Shape shifters

Peter Blake, interviewed by Mark Ellen at this year’s Oxford Literary Festival, spoke about the choices on offer when he was training after the Second World War and opted for fine art over commercial art. But it’s no surprise that his subsequent career has straddled the divide, absorbing pop culture into his work and taking on commissions for album covers from the Beatles to Band Aid.

From a book under review in Grafik 184 (Printmaking: A Contemporary Perspective, By Paul Coldwell, Published by Black Dog): “It’s safe to say that any aspiring graphic designer is going to have to learn a fair bit about printmaking — the two practices are very closely linked. It’s strange, then, that this student-friendly overview of printmaking contains hardly any examples of graphic design at all. Instead, it’s very much a fine art focused affair

It may be that technology has moved graphic design away from craft, away from making a mark (how many designers find that the second question is put to them first — not “What do you design?” but “What software do you use?”).

In Modern Painters (April 2010), artists are asked ‘How do you think advances in technology will influence painting, if at all?’ Eric Aho believes, on the one hand, that greater access to information will aid certain painters to produce new things, “On the other hand I’m content to stick to painting purely as painting — a physical experience of nature and the world. I’m more inclined to rely on my own memory and keep creating on canvases using oil-paint and brushes in the old-fashioned way, as free from the deluge of information as possible.

Critic and curator Michael Duncan adds: “Nothing techno will ever beat oil-paint. You can’t feel HDTV. You can’t smell a pixel.

Juhani Pallasmaa, in Eyes of the Skin: Architecture of the Senses, argues that too much architecture is skewed towards vision rather than a balance of all the senses. In two extended essays he brings his experience to bear — architecture, graphic design, urban planning and exhibitions — emphasizing the importance of identity, sensorial experience and tactility (“The door handle is the handshake of the building”; “The powerful smell of seaweed makes one sense the depth and weight of the sea, and it turns any prosaic harbour town into the image of the lost Atlantis.”)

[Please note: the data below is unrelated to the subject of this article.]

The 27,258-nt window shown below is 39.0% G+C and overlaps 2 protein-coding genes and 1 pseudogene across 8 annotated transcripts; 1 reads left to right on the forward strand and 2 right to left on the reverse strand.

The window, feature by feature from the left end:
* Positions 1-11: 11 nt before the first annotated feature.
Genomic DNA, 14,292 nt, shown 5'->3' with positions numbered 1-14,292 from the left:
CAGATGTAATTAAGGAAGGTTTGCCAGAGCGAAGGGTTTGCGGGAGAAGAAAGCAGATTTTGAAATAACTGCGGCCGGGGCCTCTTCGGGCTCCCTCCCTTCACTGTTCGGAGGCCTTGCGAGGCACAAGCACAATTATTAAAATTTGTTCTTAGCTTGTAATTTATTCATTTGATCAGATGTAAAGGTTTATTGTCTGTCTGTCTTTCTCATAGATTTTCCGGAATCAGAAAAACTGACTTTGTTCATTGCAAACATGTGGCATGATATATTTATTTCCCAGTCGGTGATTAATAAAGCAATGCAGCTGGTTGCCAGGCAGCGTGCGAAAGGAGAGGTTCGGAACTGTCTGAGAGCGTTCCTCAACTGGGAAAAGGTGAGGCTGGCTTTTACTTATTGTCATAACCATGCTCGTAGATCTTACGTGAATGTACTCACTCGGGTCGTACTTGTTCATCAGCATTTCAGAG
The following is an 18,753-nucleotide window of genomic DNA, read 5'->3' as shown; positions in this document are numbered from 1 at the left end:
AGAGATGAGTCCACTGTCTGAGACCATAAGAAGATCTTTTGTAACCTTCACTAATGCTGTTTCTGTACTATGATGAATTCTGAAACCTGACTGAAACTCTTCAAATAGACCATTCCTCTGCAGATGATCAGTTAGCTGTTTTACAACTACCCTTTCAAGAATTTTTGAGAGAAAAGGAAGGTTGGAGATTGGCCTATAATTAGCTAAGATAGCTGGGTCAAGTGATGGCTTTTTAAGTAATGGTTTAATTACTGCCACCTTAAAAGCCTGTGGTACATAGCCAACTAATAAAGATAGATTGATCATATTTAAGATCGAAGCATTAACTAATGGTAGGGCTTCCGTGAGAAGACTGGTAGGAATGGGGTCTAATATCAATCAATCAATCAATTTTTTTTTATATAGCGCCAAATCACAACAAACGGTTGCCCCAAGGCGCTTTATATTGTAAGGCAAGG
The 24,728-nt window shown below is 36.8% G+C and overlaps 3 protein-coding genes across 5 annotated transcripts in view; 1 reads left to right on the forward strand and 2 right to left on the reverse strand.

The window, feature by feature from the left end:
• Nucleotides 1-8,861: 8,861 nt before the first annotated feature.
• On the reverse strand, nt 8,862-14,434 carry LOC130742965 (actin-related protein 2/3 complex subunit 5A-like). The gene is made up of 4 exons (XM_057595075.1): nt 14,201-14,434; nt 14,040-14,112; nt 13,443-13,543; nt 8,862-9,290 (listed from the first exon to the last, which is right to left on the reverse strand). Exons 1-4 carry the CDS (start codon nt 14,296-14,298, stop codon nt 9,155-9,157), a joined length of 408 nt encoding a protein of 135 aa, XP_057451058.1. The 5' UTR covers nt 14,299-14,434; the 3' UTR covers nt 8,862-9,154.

This balance of senses is also borne out by the poet Seamus Heaney’s elegy for David Hammond “The door was open and the house was dark”, where the building seems to retain a presence of mind, a quality of silence.

Heaney has a phrase, “the music of what happens”, a fair description of composer John Cage’s work, 4’33’’, for any instrument — the performer must not play for the entire duration of the piece, which consists of the natural sounds of the performer, the audience, the building and the outside environment.

Prior to the work, Cage had visited an anechoic chamber at Harvard University (an externally sound-proofed room, designed in such a way that the walls, ceiling and floor absorb all sounds made in the room rather than reflecting them as echoes).

Cage expected total silence, but heard two sounds — his nervous system in operation, and his blood in circulation. He concluded that silence was impossible. A year later he composed 4’33”.

All of these practitioners in fine art, graphic design, architecture, or composition (be it poetry or music, painting or printmaking), are engaged in a design for living, in all senses. The boundaries between disciplines become more flexible, shifting shape until someone like Juhani Pallasmaa says “too much”, or the ear is explored by poets and musicians for what is “under”-heard.

I want to return to my true discipline, graphics, but I increasingly feel that I’m taking the long way home. And where do I start?


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One Response to “Shape shifters”

  1. gregsweetnam Says:

    An enjoyable link from the BBC site, if you have 4’33” to spare:

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